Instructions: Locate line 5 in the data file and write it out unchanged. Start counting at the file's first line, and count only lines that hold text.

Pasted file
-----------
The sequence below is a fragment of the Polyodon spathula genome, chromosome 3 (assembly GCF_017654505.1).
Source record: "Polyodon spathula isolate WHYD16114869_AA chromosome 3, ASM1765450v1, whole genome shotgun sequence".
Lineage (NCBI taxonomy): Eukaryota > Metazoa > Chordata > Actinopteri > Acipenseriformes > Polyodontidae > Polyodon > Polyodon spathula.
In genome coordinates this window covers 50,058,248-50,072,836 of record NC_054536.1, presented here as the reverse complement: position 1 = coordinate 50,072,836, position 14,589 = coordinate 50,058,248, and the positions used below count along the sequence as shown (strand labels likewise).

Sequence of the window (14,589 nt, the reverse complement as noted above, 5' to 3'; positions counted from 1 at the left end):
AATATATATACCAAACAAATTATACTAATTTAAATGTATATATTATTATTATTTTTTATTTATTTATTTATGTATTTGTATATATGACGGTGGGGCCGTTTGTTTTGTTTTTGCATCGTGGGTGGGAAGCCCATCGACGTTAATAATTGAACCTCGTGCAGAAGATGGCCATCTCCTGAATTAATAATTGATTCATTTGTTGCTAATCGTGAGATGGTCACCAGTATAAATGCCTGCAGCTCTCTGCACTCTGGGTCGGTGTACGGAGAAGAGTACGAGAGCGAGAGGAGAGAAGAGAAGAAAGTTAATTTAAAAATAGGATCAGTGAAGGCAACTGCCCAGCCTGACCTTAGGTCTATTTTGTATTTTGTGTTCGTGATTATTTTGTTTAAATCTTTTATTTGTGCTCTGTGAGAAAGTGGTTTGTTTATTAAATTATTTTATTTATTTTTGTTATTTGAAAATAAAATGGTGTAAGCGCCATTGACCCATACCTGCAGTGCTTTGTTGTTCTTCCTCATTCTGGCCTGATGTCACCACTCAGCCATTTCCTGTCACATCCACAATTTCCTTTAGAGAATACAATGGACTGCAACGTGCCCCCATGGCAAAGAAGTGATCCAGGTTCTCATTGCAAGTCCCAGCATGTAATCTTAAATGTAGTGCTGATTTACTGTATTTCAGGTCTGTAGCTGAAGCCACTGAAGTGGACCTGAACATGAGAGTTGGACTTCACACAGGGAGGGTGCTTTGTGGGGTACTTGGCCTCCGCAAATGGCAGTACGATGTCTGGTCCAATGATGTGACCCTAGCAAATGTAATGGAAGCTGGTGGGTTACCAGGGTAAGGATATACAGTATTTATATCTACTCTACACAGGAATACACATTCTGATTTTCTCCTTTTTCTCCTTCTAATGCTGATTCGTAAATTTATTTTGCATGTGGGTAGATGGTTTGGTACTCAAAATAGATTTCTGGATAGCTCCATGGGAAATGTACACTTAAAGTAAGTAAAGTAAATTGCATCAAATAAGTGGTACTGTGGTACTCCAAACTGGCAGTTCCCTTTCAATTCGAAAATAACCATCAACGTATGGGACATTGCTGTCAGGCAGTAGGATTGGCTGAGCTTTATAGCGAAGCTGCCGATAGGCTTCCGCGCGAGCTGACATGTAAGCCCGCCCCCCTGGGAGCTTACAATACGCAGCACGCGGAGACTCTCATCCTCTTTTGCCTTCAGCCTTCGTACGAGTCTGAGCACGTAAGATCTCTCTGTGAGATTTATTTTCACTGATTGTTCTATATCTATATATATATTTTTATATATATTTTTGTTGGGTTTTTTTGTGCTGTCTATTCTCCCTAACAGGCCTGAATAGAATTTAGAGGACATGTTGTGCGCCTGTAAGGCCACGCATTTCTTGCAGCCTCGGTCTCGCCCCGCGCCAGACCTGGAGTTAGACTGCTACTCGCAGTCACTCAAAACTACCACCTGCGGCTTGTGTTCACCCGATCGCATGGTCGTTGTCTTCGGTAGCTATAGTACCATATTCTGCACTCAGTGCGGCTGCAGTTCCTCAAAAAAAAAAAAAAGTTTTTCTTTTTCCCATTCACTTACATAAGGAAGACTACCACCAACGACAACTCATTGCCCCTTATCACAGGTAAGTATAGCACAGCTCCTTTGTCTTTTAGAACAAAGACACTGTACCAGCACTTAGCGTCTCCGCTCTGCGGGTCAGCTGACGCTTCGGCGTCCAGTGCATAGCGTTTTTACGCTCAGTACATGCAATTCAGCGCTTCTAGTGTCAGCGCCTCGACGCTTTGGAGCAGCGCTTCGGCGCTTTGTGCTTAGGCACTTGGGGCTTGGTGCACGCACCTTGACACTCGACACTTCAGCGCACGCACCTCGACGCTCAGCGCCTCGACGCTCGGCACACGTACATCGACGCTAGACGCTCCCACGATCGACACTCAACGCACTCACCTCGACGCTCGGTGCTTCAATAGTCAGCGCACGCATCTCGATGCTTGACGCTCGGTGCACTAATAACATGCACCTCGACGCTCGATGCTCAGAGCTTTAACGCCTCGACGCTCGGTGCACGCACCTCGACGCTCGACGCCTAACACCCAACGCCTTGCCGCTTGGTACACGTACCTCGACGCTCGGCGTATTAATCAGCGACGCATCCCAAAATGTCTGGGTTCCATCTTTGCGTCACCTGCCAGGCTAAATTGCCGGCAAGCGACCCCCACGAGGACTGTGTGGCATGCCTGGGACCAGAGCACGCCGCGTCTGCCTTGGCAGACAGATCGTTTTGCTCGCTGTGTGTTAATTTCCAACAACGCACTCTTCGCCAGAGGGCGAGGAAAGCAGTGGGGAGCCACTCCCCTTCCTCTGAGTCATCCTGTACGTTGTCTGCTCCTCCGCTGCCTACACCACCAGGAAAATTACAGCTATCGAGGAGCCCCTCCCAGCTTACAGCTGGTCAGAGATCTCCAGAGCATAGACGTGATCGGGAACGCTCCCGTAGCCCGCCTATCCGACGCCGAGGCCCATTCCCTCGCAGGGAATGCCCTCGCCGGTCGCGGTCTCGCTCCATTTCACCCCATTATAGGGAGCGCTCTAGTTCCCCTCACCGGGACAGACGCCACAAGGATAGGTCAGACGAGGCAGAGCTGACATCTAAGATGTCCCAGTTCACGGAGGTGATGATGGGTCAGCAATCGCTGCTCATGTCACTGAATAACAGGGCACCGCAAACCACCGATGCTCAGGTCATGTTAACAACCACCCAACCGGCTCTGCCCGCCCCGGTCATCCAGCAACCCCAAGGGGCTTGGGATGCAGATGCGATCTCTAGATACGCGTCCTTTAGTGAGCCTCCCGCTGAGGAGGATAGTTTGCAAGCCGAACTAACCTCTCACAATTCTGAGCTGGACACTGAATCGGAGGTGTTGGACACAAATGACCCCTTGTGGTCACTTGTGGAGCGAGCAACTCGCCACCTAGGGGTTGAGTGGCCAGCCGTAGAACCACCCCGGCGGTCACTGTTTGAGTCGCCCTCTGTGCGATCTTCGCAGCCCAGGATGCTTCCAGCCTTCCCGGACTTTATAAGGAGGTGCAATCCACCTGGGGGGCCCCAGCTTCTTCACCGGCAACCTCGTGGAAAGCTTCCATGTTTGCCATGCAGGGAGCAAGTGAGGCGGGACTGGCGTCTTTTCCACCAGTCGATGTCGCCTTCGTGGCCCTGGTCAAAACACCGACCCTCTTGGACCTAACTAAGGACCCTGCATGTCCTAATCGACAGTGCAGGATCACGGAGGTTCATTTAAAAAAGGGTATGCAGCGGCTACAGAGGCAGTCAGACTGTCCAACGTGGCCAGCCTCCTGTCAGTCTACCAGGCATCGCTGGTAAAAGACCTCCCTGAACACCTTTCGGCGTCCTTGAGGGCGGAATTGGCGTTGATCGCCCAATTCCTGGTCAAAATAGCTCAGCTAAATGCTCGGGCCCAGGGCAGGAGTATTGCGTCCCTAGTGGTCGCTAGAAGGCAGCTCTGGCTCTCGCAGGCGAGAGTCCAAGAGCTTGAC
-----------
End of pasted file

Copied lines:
Sequence of the window (14,589 nt, the reverse complement as noted above, 5' to 3'; positions counted from 1 at the left end):